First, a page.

Let's start here. Do you think the patient should own the medical record? Do you think we should put it on every phone? You're a former security guy, so you know what that means? And then do you think that's gonna enable more or different kinds of ways of delivering health to that population. And is that going to really impact the health systems today?

First of all, absolutely patient owns data and up until now, they just didn't have a way to access it. And other than, getting a printed copy of their medical record and in some cases going to a vet portal and trying to figure out what's happening.

I mean, so the fees that we provide our patient data as is inefficient and inadequate. And there are so many ways where we can easily a patient can easily say, Hey physician, this is my record from a hospital. This is my x-ray or lab results and so forth. So that's going to be very powerful and I think absolutely patient owns the data.

And we need to make sure that the chance for data from patient to whoever the patient is seeing that as a hospital or a physician is very easy. It's very quick. And it happens in a timely fashion. That is an absolute must. I think that what I'm concerned about is the lack of understanding with the security.

So, you see in the news, what's happening with Facebook and Google and GDPR, especially in Europe and just the realization by people that their non-health data, the social media data can be use in ways that nobody imagined. Right. And can be minds in ways that nobody ever imagine. And I think that's an educator. There's an educational component first and foremost, to educate the patient that what can they expect once they share the data because Apple or Facebook, they are known to share their data with third parties I believe that Apple already have in their t erms and conditions where they, they can share the data with third-party. So before a patient knows the data is going to be not only with companies like Apple or Google, but all the ecosystem that the support and I think first and foremost as an educational thing.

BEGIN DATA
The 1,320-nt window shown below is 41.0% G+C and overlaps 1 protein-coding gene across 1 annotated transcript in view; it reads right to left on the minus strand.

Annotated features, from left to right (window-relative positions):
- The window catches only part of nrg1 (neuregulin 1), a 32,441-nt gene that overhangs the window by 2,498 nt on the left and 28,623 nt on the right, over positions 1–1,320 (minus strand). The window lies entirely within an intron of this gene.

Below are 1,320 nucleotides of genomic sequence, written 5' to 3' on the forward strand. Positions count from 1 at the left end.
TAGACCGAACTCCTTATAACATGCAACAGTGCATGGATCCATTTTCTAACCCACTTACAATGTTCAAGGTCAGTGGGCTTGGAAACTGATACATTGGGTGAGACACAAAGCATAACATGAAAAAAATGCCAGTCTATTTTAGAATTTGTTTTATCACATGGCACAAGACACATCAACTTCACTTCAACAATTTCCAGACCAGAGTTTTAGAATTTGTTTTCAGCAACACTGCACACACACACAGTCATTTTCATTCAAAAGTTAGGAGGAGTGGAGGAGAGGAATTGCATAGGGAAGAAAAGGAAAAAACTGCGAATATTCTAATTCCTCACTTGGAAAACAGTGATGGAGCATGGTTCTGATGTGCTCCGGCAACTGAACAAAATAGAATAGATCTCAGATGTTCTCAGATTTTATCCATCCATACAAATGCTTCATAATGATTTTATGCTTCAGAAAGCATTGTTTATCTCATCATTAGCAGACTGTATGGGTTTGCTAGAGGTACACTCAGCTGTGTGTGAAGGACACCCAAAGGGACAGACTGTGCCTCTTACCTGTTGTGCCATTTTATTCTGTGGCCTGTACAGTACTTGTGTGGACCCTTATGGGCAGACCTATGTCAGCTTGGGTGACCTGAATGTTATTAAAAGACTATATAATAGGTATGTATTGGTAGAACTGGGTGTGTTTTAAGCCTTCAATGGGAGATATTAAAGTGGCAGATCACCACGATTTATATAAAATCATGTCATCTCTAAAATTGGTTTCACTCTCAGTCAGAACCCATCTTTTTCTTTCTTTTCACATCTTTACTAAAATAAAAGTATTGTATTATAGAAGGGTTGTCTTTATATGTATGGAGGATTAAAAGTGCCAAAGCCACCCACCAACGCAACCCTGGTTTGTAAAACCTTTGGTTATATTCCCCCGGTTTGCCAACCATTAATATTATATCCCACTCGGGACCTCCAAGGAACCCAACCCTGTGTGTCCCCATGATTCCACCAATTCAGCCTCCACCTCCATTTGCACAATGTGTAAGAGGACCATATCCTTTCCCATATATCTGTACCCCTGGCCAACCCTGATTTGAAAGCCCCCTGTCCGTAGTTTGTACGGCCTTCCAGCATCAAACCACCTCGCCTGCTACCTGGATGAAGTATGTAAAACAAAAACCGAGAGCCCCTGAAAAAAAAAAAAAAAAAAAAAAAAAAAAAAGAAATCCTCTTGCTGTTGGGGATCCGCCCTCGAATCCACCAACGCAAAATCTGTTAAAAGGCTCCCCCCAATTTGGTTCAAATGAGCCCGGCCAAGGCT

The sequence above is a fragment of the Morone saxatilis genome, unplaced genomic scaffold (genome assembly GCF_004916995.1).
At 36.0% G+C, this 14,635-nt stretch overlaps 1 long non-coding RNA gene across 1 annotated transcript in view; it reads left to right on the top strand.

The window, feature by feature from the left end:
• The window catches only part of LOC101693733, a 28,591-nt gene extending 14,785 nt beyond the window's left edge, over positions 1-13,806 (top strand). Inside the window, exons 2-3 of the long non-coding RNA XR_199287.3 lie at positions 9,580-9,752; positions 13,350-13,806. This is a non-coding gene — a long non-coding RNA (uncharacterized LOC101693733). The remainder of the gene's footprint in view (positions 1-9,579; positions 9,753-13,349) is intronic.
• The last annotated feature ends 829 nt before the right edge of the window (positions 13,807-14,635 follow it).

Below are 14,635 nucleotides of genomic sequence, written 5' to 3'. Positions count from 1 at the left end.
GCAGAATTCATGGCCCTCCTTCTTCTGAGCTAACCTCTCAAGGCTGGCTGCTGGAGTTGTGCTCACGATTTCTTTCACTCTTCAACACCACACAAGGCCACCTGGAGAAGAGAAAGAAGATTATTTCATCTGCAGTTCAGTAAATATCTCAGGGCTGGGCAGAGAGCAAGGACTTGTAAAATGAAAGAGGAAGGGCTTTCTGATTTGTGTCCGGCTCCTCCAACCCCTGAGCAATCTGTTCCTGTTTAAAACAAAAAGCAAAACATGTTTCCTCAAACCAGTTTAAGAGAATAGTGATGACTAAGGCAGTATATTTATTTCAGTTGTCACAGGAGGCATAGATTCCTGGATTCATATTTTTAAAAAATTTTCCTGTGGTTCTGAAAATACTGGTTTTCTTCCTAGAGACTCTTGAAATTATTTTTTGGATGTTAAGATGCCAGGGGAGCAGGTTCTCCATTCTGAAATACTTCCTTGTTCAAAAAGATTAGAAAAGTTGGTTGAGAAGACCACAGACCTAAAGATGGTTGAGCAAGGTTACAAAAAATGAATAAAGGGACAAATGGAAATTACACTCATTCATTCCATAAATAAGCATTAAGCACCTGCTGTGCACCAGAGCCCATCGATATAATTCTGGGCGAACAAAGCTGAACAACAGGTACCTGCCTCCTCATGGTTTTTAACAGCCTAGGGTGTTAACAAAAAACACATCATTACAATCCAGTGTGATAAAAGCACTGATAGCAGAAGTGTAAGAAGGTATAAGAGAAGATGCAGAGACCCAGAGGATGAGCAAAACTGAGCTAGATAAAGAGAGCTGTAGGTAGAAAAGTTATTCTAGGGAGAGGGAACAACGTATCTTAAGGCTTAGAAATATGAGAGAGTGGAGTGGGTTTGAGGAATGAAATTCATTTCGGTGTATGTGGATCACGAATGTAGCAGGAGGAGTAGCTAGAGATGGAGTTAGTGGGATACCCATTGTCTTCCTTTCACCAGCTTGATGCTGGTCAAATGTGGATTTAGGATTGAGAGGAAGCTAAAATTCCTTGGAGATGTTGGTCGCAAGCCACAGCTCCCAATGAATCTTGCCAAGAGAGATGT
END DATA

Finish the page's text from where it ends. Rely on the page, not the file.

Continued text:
The patient has to realize what they're sharing. And secondly, I think you will see some more rules and regulations around them. I'm not sure about the monetization piece because for most companies, the benefit of the data is, is from scale. Millions of datasets that I think foreseeable future is still or larger organizations will manage. But that does not mean that I assume really that the given data to patient is very powerful. There may be organizations that are interested in a very niche study.

So you mentioned cancerous if I'm organization and my interest in lung cancer I don't need hundreds of thousands perhaps. And contacting a very special population and target the population could probably help an independent or company who don't today have the means or have to spend a ton of money to gather that data.

What I think is liberation of data is going to be very powerful. There are going to be some issues there, both technology, privacy, and security that we'll have to address. But I think the point where even if we don't address the barriers and the issues, I think the liberation of data will happen.

Wow, thanks for tuning in another great episode. If you have feedback for us regarding this content and materials, or if you would like to help us to amplify great thinking to propel healthcare forward, which is our ???? mission, please send us a note at hello@thisweekhealth.com. Thanks for listening. That's all for now. ????